NASD, Amex boards agree to merger Exchanges seek to compete better with NYSE; Creating 'market of choice'; NASD would control growing options, derivatives trade


The National Association of Securities Dealers and the American Stock Exchange have agreed to merge in a deal intended to improve their competitiveness against the huge New York Stock Exchange, according to regulators familiar with the accord.

The boards of Amex and NASD met yesterday to discuss the agreement, which they hope to announce Monday. The merger of Amex and NASD's electronic Nasdaq market would give NASD control over a growing trade in options and derivatives that has long buoyed the smaller Amex. Amex would get tens of millions of dollars from NASD for its trading computers.

A merger "would clearly give investors a market of choice," said NASD Chairman Frank Zarb, who declined to comment on the accord's details.

With a market capitalization of $11.2 trillion, the NYSE is much bigger than Nasdaq, with a capitalization of $1.8 trillion and Amex, with $162 million.

NYSE, or the Big Board, is home to the world's largest companies, including General Electric Co., Coca-Cola Co. and other companies that make up the Dow Jones industrial average. With about 3,050 companies, the NYSE is an auction market where investors' brokers trade face to face. The Amex, which includes Viacom Inc. and B.A.T Industries PLC among its 783 companies, follows the same rules.

Nasdaq was home to almost 5,500 companies at the end of last year -- many of them high-tech and fast-growing. The market, which includes Microsoft Corp. and Intel Corp. -- is run by securities firms using far-flung computers.

Meg VanDeWeghe, a finance professor at the University of Maryland and a former managing director for J.P. Morgan, said the combination reflects the overlapping of traditional auction and computer-oriented dealer systems.

"This is an evolutionary change instead of a revolutionary change," she said. "You could have once said the New York Stock Exchange and the Amex were pure auction markets. But the New York Stock Exchange and regional exchanges have taken on dealer characteristics and they have used the technology that Nasdaq has used."

After the merger, trades would take place faster and fees could fall if investor orders for Amex stocks were routed through Nasdaq rather than through a floor broker, one regulator involved in the talks said. The two markets are hoping that the improvements would attract investors and corporate listings.

"In this era of consolidation, competition for new listings has been very intense," said Andrew M. Brooks, vice president and head of equity trading for T. Rowe Price.

The 27-year-old Nasdaq market was home to 5,495 companies at the end of 1997, a year in which 475 companies joined. Average daily volume on the Nasdaq was 646 million shares last year. The Amex, which added 96 listings, had about 783 companies at the end of February. It had average daily volume of about 24 million.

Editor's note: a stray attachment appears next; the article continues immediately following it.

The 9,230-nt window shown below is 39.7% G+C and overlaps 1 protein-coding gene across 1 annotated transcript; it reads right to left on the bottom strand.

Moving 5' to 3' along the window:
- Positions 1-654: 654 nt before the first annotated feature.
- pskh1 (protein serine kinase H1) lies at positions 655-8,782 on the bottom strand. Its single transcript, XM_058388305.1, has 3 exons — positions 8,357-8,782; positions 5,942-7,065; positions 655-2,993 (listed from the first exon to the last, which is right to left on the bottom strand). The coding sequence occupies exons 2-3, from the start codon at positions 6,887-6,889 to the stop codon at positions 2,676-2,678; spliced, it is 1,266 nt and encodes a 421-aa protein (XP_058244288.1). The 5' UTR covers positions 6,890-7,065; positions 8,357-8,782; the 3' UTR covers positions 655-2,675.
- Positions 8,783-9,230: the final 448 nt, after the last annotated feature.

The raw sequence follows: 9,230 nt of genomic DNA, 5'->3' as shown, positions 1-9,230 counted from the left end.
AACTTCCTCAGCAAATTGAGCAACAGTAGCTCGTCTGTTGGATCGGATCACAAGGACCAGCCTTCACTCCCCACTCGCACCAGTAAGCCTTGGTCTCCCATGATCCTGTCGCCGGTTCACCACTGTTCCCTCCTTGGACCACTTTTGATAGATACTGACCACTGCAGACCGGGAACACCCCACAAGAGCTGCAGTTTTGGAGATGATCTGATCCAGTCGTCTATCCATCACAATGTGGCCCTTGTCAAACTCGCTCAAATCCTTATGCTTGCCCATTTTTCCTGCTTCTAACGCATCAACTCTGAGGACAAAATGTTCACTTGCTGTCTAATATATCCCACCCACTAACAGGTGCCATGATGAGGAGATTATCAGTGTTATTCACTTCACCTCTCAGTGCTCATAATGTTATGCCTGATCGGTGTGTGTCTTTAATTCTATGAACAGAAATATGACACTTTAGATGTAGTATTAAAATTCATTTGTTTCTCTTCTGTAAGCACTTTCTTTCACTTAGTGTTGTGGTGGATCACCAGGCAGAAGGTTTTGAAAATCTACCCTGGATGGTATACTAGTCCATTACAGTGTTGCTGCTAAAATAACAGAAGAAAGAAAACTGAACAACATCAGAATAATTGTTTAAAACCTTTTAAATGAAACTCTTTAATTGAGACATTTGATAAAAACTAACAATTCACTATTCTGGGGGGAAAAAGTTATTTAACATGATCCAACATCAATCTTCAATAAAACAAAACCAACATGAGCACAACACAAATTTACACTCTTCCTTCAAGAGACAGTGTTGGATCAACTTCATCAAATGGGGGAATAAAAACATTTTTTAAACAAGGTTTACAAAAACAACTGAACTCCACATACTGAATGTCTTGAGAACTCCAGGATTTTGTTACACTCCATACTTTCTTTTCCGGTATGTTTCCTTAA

The NYSE, much larger than both in terms of the value of its listed companies, added 275 listings for a total of 3,056 last year. The Big Board's average daily volume was about 530 million shares.

But Nasdaq's trading has increased at twice the rate of the NYSE over the last decade. VanDeWeghe said Nasdaq has in recent years strengthened its listing requirements.

"The benefit of being on Amex has eroded It has become increasingly apparent that the two big players were NYSE and Nasdaq," she said.

Companies are attracted to the NYSE because of prestige and they like the idea of specialists handling their stock, she said. And some companies, concerned about getting a reputation as either high-tech or small, have moved from Nasdaq to the NYSE.

"America Online used to be listed on Nasdaq, but they moved to NYSE to make clear to people that they were not a technology company," she said.

Last year, JP Foodservice Inc. of Columbia moved from Nasdaq to NYSE partially to escape a market where high technology start-ups were snaring all the attention.

The NASD approached the Amex about a merger because it wanted the Amex's auction market and options business, according to a memorandum from Richard Syron, Amex chairman, to members and employees.

NASD officials "see the benefits of adding an order-driven auction market to their quote-driven dealer market, and they considered the Amex to be the best possible partner," Syron wrote, according to a recipient of the memo.

"Nasdaq has stolen a march on the NYSE," said John Coffee, an expert on securities law at Columbia University. "The New York Stock Exchange just missed the biggest and best acquisition in terms of getting a strong options business."

The biggest potential obstacle to an agreement could be Amex's floor brokers, who deliver investor orders to the specialists who execute trades, the regulators said.

"There's no question that a merger would pose an immediate threat to floor brokers, and who's going to want to vote themselves out of business?" Michael Schwartz, chief options strategist for CIBC Oppenheimer Corp. in New York.

One of the regulators said the NASD would consider paying a modest sum to Amex seat holders. The last Amex seat sold went for a record $480,000, on Feb. 13.

Still the combination took the industry by surprise. "I didn't think it was possible," said Brooks, of T. Rowe Price. "The word for years was that the American and Philadelphia exchanges would merge."

Securities experts said the combination would benefit investors. could mean synergies and cost savings," Brooks said.

Pub Date: 3/13/98

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